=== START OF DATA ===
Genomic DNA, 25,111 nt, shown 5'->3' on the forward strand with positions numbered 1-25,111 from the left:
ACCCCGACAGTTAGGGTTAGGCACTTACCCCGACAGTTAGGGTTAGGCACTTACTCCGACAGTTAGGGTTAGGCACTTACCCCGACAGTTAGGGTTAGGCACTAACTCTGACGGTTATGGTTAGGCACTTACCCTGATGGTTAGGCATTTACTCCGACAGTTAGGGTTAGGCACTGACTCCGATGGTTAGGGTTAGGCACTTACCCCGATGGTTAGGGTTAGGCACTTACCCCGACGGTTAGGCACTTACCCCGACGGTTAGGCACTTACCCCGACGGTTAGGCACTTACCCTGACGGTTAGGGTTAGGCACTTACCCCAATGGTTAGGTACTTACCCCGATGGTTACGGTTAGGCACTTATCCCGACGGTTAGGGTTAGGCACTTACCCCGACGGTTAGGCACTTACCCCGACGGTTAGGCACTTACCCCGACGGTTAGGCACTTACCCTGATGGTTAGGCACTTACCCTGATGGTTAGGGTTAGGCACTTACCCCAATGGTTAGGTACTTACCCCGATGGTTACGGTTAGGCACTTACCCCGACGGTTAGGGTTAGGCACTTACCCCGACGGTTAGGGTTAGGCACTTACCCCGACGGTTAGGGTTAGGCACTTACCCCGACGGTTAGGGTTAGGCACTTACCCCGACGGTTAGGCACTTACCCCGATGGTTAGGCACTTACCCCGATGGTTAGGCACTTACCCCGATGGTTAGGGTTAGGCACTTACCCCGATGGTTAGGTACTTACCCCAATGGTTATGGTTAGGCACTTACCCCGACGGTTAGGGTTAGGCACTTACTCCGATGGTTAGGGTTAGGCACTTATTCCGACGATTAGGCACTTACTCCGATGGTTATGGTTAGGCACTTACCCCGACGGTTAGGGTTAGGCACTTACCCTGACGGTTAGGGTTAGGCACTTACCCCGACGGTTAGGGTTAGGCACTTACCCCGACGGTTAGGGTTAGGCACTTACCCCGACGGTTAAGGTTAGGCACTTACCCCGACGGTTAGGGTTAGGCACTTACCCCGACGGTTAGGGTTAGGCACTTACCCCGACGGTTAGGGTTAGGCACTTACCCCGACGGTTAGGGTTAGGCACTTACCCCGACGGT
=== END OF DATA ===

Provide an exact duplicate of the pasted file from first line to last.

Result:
Genomic DNA, 25,111 nt, shown 5'->3' on the forward strand with positions numbered 1-25,111 from the left:
ACCCCGACAGTTAGGGTTAGGCACTTACCCCGACAGTTAGGGTTAGGCACTTACTCCGACAGTTAGGGTTAGGCACTTACCCCGACAGTTAGGGTTAGGCACTAACTCTGACGGTTATGGTTAGGCACTTACCCTGATGGTTAGGCATTTACTCCGACAGTTAGGGTTAGGCACTGACTCCGATGGTTAGGGTTAGGCACTTACCCCGATGGTTAGGGTTAGGCACTTACCCCGACGGTTAGGCACTTACCCCGACGGTTAGGCACTTACCCCGACGGTTAGGCACTTACCCTGACGGTTAGGGTTAGGCACTTACCCCAATGGTTAGGTACTTACCCCGATGGTTACGGTTAGGCACTTATCCCGACGGTTAGGGTTAGGCACTTACCCCGACGGTTAGGCACTTACCCCGACGGTTAGGCACTTACCCCGACGGTTAGGCACTTACCCTGATGGTTAGGCACTTACCCTGATGGTTAGGGTTAGGCACTTACCCCAATGGTTAGGTACTTACCCCGATGGTTACGGTTAGGCACTTACCCCGACGGTTAGGGTTAGGCACTTACCCCGACGGTTAGGGTTAGGCACTTACCCCGACGGTTAGGGTTAGGCACTTACCCCGACGGTTAGGGTTAGGCACTTACCCCGACGGTTAGGCACTTACCCCGATGGTTAGGCACTTACCCCGATGGTTAGGCACTTACCCCGATGGTTAGGGTTAGGCACTTACCCCGATGGTTAGGTACTTACCCCAATGGTTATGGTTAGGCACTTACCCCGACGGTTAGGGTTAGGCACTTACTCCGATGGTTAGGGTTAGGCACTTATTCCGACGATTAGGCACTTACTCCGATGGTTATGGTTAGGCACTTACCCCGACGGTTAGGGTTAGGCACTTACCCTGACGGTTAGGGTTAGGCACTTACCCCGACGGTTAGGGTTAGGCACTTACCCCGACGGTTAGGGTTAGGCACTTACCCCGACGGTTAAGGTTAGGCACTTACCCCGACGGTTAGGGTTAGGCACTTACCCCGACGGTTAGGGTTAGGCACTTACCCCGACGGTTAGGGTTAGGCACTTACCCCGACGGTTAGGGTTAGGCACTTACCCCGACGGT